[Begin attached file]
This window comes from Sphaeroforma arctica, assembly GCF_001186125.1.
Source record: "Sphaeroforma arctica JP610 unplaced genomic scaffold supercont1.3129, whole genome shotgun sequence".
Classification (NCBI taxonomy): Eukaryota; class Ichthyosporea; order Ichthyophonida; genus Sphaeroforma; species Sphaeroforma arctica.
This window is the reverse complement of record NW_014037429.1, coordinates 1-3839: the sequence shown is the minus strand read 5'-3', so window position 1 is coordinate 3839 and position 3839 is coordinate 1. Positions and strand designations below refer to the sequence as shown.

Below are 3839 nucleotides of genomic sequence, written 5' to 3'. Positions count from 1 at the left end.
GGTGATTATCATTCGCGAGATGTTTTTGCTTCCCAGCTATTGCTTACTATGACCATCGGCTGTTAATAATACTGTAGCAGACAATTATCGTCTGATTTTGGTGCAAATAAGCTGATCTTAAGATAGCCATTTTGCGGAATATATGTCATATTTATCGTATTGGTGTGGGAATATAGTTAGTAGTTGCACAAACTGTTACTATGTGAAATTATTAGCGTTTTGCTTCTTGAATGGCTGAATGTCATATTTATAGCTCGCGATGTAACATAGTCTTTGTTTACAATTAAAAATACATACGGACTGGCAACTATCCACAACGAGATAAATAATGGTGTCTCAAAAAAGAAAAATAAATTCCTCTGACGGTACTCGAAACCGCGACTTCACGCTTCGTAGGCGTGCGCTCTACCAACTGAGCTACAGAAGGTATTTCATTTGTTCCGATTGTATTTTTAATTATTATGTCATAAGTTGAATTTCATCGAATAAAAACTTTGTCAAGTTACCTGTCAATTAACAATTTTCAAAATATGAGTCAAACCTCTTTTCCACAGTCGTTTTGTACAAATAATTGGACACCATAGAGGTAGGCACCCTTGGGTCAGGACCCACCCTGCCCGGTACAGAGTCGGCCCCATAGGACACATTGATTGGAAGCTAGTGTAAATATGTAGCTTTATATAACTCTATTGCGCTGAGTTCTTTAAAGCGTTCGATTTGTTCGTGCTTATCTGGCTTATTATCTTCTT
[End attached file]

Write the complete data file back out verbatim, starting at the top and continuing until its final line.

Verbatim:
This window comes from Sphaeroforma arctica, assembly GCF_001186125.1.
Source record: "Sphaeroforma arctica JP610 unplaced genomic scaffold supercont1.3129, whole genome shotgun sequence".
Classification (NCBI taxonomy): Eukaryota; class Ichthyosporea; order Ichthyophonida; genus Sphaeroforma; species Sphaeroforma arctica.
This window is the reverse complement of record NW_014037429.1, coordinates 1-3839: the sequence shown is the minus strand read 5'-3', so window position 1 is coordinate 3839 and position 3839 is coordinate 1. Positions and strand designations below refer to the sequence as shown.

Below are 3839 nucleotides of genomic sequence, written 5' to 3'. Positions count from 1 at the left end.
GGTGATTATCATTCGCGAGATGTTTTTGCTTCCCAGCTATTGCTTACTATGACCATCGGCTGTTAATAATACTGTAGCAGACAATTATCGTCTGATTTTGGTGCAAATAAGCTGATCTTAAGATAGCCATTTTGCGGAATATATGTCATATTTATCGTATTGGTGTGGGAATATAGTTAGTAGTTGCACAAACTGTTACTATGTGAAATTATTAGCGTTTTGCTTCTTGAATGGCTGAATGTCATATTTATAGCTCGCGATGTAACATAGTCTTTGTTTACAATTAAAAATACATACGGACTGGCAACTATCCACAACGAGATAAATAATGGTGTCTCAAAAAAGAAAAATAAATTCCTCTGACGGTACTCGAAACCGCGACTTCACGCTTCGTAGGCGTGCGCTCTACCAACTGAGCTACAGAAGGTATTTCATTTGTTCCGATTGTATTTTTAATTATTATGTCATAAGTTGAATTTCATCGAATAAAAACTTTGTCAAGTTACCTGTCAATTAACAATTTTCAAAATATGAGTCAAACCTCTTTTCCACAGTCGTTTTGTACAAATAATTGGACACCATAGAGGTAGGCACCCTTGGGTCAGGACCCACCCTGCCCGGTACAGAGTCGGCCCCATAGGACACATTGATTGGAAGCTAGTGTAAATATGTAGCTTTATATAACTCTATTGCGCTGAGTTCTTTAAAGCGTTCGATTTGTTCGTGCTTATCTGGCTTATTATCTTCTT